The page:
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  • Affordable Care Act Puts Addiction Rehabilitation In Spotlight 1 comment
    May 20, 2014 2:18 AM | about stocks: BICX

    The Affordable Care Act may just be the shot in the arm the addiction rehabilitation industry needs, especially now that insurance providers are required to cover substance abuse treatment, allowing hundreds of people to seek treatment from alcoholism and drug addiction.

    "It will integrate substance abuse treatment into the rest of health care,"said Treatment Research Institute Dr. A. Thomas MacLellanduring the New York Society of Addiction Medicine's annual meeting last year, Drug Free.org reports.

    "If diabetes were treated like substance abuse, only people in the most advanced stages of illness would be covered, such as those who had already lost their vision or had severe kidney damage," he said.

    The New York Times reports that less than 10 percent of alcoholics are given medications to treat their conditions. Meanwhile, less than a third of the total people with alcohol abuse problems get the help they need.

    Group Health Research Institute senior investigator Dr. Katherine Bradley noted in a New York Times interview that addiction rehabilitation were long dependent on support groups to treat alcoholism. This has since changed, however, as more health care practitioners started to view alcohol addiction as an illness that should be dealt with beyond the four walls of an AA meeting.

    "It's been a slow transition getting these medications onto the medical agenda," Bradley told the New York Times. "But patients need to know that addiction is a biological condition of the brain and that we have treatments to improve it," she said.

    After all, the rate of recidivism (relapse) is high among alcoholics. Relapse usually occurs when a patient misses a dose, or is not getting the adequate treatment he needs to physiologically curb alcohol cravings completely.

    Exposure to alcohol-related stimuli or situations, however, challenges an alcoholic's journey to recovery, leadingthe ex-alcoholic back to his or her poison. A study published on the National Institute on Alcohol Abuse and Alcoholism and penned by Dr. Howard Becker states that clinical studies have suggested that alcohol-dependent people are more vulnerable to stimuli to start cravings.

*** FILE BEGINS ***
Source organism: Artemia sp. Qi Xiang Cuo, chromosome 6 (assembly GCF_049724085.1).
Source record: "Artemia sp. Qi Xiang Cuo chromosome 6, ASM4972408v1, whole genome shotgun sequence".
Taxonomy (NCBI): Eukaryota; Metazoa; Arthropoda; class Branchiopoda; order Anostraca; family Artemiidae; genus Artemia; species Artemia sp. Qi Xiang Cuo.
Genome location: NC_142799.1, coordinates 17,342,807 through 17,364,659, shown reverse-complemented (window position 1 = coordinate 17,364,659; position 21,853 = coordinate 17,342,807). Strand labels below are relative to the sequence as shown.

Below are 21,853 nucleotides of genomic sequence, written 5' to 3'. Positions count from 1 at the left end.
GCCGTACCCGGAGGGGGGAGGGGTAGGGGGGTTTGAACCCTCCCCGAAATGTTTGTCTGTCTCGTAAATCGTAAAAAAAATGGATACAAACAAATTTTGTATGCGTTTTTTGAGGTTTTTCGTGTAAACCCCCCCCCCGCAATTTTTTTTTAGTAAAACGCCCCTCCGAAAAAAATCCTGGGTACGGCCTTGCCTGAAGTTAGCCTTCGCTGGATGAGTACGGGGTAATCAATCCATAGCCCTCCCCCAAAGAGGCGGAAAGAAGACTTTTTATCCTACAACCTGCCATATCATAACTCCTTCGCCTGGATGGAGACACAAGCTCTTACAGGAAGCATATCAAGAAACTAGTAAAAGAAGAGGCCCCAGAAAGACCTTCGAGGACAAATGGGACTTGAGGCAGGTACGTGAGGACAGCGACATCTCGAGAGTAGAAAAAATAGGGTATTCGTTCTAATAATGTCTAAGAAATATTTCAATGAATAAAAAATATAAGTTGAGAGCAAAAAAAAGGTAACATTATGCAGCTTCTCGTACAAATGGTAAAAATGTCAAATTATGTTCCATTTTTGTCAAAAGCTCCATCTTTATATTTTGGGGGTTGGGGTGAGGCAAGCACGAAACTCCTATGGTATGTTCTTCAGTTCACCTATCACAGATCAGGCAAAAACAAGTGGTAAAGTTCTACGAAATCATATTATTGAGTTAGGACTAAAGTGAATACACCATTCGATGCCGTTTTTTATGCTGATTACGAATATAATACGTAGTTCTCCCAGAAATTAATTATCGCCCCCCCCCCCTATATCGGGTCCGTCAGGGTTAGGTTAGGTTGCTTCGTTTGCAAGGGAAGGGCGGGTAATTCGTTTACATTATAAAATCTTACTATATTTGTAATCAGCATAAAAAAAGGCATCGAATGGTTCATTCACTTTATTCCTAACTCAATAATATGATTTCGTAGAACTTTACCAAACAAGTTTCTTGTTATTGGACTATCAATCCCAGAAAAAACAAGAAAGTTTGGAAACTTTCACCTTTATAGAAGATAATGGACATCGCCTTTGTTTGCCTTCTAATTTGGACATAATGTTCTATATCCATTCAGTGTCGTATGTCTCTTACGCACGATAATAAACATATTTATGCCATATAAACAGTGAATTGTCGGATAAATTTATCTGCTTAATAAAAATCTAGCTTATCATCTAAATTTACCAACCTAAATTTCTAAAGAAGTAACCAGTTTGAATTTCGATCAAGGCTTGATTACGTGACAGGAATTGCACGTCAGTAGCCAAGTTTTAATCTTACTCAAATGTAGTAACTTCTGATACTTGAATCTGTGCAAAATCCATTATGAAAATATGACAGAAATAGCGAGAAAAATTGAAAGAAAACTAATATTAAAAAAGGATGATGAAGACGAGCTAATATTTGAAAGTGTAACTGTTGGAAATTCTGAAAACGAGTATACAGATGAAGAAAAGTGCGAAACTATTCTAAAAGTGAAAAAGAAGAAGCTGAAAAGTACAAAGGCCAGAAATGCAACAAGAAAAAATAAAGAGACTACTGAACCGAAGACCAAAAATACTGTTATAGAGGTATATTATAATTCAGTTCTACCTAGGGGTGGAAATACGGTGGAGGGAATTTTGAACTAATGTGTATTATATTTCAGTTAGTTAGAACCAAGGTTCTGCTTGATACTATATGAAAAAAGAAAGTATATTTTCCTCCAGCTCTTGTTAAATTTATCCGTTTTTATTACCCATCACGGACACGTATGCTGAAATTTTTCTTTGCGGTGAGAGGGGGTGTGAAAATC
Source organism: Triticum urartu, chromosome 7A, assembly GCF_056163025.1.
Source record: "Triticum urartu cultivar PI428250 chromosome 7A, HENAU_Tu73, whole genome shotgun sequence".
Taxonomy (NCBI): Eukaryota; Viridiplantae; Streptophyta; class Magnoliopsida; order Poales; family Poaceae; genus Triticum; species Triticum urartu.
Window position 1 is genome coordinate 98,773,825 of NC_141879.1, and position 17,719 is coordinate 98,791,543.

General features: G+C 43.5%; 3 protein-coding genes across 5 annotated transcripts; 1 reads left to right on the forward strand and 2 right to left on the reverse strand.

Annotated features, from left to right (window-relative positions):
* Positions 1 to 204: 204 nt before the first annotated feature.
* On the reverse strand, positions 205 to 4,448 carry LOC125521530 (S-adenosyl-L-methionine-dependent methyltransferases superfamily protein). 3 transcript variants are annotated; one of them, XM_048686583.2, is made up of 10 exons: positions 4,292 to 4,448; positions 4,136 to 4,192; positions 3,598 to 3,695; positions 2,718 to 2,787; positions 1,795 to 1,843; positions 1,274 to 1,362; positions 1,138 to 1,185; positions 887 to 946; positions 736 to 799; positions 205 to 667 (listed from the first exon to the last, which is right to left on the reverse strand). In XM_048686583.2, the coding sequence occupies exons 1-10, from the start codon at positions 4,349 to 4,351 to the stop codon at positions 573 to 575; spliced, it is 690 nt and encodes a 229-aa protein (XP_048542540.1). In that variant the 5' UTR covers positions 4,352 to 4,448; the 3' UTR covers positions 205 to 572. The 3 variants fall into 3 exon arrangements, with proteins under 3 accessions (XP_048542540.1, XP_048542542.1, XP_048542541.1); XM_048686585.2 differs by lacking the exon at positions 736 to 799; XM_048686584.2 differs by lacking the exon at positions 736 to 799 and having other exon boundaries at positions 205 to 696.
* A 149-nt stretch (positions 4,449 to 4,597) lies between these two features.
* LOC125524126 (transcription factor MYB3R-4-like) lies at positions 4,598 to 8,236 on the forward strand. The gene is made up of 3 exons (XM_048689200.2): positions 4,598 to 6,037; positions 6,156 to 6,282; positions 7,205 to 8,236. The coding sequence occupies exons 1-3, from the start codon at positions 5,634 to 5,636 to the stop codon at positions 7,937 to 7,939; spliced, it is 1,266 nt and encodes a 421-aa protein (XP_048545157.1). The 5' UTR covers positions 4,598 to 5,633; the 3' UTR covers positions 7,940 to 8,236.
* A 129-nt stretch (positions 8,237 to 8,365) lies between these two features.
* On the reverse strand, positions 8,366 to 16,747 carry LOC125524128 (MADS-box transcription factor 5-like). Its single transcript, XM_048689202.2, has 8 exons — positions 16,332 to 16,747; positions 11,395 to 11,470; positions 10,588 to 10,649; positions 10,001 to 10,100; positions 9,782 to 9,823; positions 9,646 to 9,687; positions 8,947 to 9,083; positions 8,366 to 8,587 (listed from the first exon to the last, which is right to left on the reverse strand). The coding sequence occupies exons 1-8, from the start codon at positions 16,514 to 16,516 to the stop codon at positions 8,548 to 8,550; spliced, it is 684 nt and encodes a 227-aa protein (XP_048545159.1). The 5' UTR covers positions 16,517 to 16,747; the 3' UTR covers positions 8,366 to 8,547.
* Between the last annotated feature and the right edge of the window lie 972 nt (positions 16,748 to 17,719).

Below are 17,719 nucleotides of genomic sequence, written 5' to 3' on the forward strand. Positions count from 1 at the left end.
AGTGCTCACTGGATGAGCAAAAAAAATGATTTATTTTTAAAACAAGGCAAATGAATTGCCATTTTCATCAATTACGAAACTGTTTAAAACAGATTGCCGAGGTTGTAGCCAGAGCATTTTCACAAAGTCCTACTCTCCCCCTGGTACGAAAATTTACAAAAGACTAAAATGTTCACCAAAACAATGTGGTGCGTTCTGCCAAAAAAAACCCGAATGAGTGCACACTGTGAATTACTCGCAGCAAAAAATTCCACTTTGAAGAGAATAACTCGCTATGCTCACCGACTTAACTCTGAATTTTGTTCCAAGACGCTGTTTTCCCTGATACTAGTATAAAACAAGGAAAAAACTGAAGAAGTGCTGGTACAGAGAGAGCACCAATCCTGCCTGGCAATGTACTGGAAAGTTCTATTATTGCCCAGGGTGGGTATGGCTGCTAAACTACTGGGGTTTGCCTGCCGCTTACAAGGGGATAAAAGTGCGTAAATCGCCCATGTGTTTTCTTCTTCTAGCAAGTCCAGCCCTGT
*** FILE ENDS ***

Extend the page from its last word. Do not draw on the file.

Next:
The study also said that the belief that drinking alcohol again can soothe withdrawal during abstinence,forcing analcoholic person to turn to alcohol again.

    Naltrexone and acramposateare two of the popular drugs today that are formulated to address alcohol dependence and alcohol relapse prevention.

    National Institute on Alcohol Abuse and Alcoholism director Dr. George Koobtold CNN that his instituteis urging doctors and pharmaceuticals to promote the use of medications in addiction treatment.

    Naltrexone, in a biodegradable implant form, as used in BioCorRx, Inc.'s Start Fresh Program, has quickly gained traction in effectively curbing not just alcohol, but opioid cravings in patients as well. Clinics in the US using the Start Fresh program have reported sobriety success rates as high as 85% in routine surveys with patients after one year of program start date and with those who complete the entire 6-8 month program.

    Naltrexone works by blocking receptors in the brain's pleasure centers to prevent a euphoric high elicited by a craving.

    Acramposate is sold under the brand name Campral. According to About.com, Campral works by easing anxiety, sweating and other symptoms associated with alcohol abstinence.

    A study published on the Psychiatry Journal in 2005 states that alcohol-related disorders rank third among most common health problems in America.

    The same study also estimates that around 200,000 deaths annually are linked to alcohol-related disorders.

    Stocks: BICX
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  • Len Friedman
    , contributor
    Comments (93) | Send Message
     
    To quote from the above:

     

    "A study published on the Psychiatry Journal in 2005 states that alcohol-related disorders rank third among most common health problems in America."

     

    I'm hoping that one day we'll see "common health problems" benefitting from a more refined definition as in "common MENTAL health problems in America. This is a bit more complicated than the press demonstrates. It may be that the media is ever searching for the ultimate "ain't it awful" story, embracing hysteria and exploiting the worst in society. And make no mistake: Society's only bounds are those that we, its component parts, render available.

     

    Drinking is no more a societal problem than is over-eating. It's the results of these actions, and, especially, their impact on others---that really begins to define the horrors we've come to know and not love. I can't remember the last time I drove on a highway and did not encounter an instance of erratic driving. I immediately maneuver to get my vehicle out of harm's way. We all do this, of course, for we assume the other guy is under the influence and we need to secure ourselves.

     

    I don't begrudge others their right to be foolish, be they substance abusers or just plain nuts. I accept that there are those whose lives may depend upon paths not customarily sought out by me in an effort to find temporary relief from something. But I draw a line when their pursuits put me at risk. Their demonstrations of inherent inability to fit in to our social fabric cannot be tolerated when it stops us dead.

     

    This is why I have a position in BICX. I fully support any movement trying to alleviate pressures unique to more than a few, especially when doing nothing provides ample opportunity for self destruction of our well-being.
    20 May 2014, 12:04 PM Reply Like
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